[Show abstract][Hide abstract] ABSTRACT: We investigated the correlations between different eggshell and membrane strength parameters and their changes over time. Eggshell and membrane characteristics were measured for 2 different lines of laying hens, Hisex Brown and Bovans Brown, from wk 33 up to wk 78. Several parameters were investigated: 2 parameters concerning total eggshell strength (static and dynamic stiffness), 1 structural parameter (i.e., eggshell thickness), 2 parameters describing the material characteristics of the shell [dynamic Young's modulus (EM) and nitrogen content], and 3 parameters to measure the membrane characteristics (attachment force breaking strength and nitrogen content). This study shows that the correlations among parameters change during the laying period and among lines. The EM of the eggshell increased during the laying period for the Hisex line. No difference was observed in case of the Bovans line. In general, a negative correlation was obtained between eggshell thickness and the EM. The correlation between static and dynamic stiffness increased during lay. Finally, the attachment force and breaking strength of the membranes declined during the laying period.
[Show abstract][Hide abstract] ABSTRACT: The modern poultry industry is not satisfied with the traditional system of the handling and processing of eggs which is based
on candling and visual inspection of the eggs. Currently, the operator of the conveyer does not have the opportunity to inspect
120 000 eggs per hour and to estimate the freshness, weight, bacterial infection, presence of technical spoilage, eggshell
defects without elimination of subjectivity, fatigability and destruction. That is why the problem of automatization of egg
quality control is rather difficult. In order to assure a high and consistent egg quality, an attractive and alternative strategy
for determining the state of egg freshness can be achieved by sensors technologies. These techniques (e.g., near-infrared,
mid-infrared, fluorescence spectroscopies, etc.) appear to be very promising for non-destructively determining egg freshness
because they are relatively not expensive. Such methods cannot eliminate the need for more detailed physico-chemical analyses,
but they may help to screen samples that require further examination.
European Food Research and Technology 02/2006; 222(5):727-732. · 1.39 Impact Factor
[Show abstract][Hide abstract] ABSTRACT: This preliminary study is devoted to the application of front-face fluorescence spectroscopy to the study of egg yolks during storage. A total of 79 eggs stored for 1, 2, 3, 4, 5, 9, 10, 12, 16, 18, 23, 25 and 29 days at room temperature were analysed. The fluorescence emission spectra of tryptophan residues (excitation: 290nm; emission: 305–430nm) of proteins and the excitation spectra of vitamin A (emission: 410nm; excitation: 270–350nm) were recorded directly on egg yolk samples. Factorial discriminant analysis (FDA) was used to classify the eggs according to their date after they were laid. Using tryptophan fluorescence spectra, correct classification was observed for 57.1 and 51.9% for the calibration and the validation sets, respectively. Better classification (94.9 and 91.4% of the calibration and validation samples, respectively) was obtained from the vitamin A fluorescence spectra. The first five principal components (PCs) of the principal component analysis (PCA) extracted from each data set (tryptophan and vitamin A fluorescence spectra) were pooled (concatenated) into a single-matrix and analysed by FDA. Correct classifications were obtained for 97.5% of the calibration and 96.3.1% of the validation spectra. The discrimination of the investigated egg yolks according to their storage time was excellent. It was concluded that the concatenation of different fluorescence spectra might be considered as a promising indicator of shell egg freshness when they are used in egg products.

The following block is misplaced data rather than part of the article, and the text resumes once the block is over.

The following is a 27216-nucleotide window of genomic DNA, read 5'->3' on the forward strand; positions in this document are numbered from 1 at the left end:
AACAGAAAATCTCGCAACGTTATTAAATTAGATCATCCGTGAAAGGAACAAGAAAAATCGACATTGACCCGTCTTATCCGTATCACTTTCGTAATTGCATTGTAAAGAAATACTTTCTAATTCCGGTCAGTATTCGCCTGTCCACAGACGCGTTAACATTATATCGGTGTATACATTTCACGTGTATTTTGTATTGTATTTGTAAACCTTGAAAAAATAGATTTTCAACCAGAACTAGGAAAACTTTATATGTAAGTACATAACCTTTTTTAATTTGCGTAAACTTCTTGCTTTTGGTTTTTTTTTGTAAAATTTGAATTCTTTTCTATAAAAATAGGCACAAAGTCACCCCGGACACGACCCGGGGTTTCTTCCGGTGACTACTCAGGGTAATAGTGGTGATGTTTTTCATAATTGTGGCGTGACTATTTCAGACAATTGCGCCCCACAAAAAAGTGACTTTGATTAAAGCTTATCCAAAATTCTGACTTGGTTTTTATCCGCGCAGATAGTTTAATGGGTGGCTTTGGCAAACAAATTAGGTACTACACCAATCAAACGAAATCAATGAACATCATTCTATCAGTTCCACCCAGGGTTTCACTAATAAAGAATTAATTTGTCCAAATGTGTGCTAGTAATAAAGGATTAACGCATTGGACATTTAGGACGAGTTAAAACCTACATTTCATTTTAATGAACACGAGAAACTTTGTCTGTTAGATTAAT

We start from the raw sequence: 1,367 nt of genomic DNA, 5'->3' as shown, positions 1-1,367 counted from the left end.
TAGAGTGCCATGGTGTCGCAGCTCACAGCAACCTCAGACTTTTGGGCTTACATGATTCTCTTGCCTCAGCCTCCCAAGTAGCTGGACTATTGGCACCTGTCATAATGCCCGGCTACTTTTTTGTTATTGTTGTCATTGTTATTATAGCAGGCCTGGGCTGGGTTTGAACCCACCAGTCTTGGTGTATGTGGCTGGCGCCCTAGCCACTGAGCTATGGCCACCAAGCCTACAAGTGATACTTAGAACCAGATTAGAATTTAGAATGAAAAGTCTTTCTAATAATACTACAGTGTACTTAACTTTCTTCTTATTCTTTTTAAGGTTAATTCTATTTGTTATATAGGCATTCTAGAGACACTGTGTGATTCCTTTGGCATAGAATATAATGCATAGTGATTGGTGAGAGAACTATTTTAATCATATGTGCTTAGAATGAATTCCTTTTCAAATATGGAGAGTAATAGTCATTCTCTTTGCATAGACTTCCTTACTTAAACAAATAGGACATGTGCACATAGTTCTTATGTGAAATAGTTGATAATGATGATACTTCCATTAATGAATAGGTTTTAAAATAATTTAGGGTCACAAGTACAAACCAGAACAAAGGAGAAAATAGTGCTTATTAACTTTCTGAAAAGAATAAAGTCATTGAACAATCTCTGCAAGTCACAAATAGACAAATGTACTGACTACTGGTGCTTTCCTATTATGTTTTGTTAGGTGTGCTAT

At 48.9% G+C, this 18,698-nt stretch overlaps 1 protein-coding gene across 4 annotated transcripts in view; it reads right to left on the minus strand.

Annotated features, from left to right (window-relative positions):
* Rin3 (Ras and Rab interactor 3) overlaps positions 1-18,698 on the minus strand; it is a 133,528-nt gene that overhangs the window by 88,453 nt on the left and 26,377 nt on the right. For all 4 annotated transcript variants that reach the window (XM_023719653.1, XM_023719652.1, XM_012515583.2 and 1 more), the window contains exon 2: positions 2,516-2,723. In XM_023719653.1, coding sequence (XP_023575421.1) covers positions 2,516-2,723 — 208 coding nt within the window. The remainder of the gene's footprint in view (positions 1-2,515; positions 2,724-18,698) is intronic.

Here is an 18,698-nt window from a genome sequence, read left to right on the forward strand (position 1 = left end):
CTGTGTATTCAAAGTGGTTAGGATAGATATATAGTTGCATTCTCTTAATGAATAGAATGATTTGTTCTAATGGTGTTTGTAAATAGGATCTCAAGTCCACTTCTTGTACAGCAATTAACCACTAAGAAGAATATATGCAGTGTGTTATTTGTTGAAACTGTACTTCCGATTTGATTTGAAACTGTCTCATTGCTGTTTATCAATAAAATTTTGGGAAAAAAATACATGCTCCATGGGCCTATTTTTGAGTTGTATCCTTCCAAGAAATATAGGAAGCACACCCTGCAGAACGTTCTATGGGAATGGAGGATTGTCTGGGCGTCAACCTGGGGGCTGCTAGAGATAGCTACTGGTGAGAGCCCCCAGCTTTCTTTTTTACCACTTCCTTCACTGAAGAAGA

European Food Research and Technology 01/2006; 223(2):180-188. · 1.39 Impact Factor
[Show abstract][Hide abstract] ABSTRACT: In this preliminary study, the intrinsic fluores-cence of thick and thin egg albumens was evaluated as a possible rapid method for the monitoring of egg freshness. The fluorescence emission spectra of tryptophan residues (excitation: 290 nm; emission: 305–430 nm) of proteins and fluorescent Maillard reaction products (excitation: 360; emission: 380–580 nm) were recorded directly on thick and thin albumen samples within 2–3, 4, 5, 9, 10, 12, 16, 18, 23, 25 and 29 days of storage. Principal component analy-sis (PCA) and factorial discriminant analysis (FDA) were applied to the spectra data sets. Considering tryptophan fluorescence spectra recorded on thick egg albumen, cor-rect classification was observed for 62.8 and 54.3% for the calibration and the validation sets, respectively. Better clas-sification was obtained from thin egg albumen since 67.3 and 69.1% of samples were correctly classified. Consid-ering fluorescent Maillard reaction products, the similarity map determined by the principal components (PCs) 1 and 2 showed a discrimination of eggs as a function of their storage time on both thick and thin albumens. The percent-age of samples correctly classified into four groups by the FDA was 97.4 and 91.4% for the calibration and validation thick albumen samples, respectively. It was concluded that fluorescent Maillard reaction products could be considered as fingerprints that may allow the discrimination between fresh and aged eggs.
European Food Research and Technology 01/2006; 223:303-312. · 1.39 Impact Factor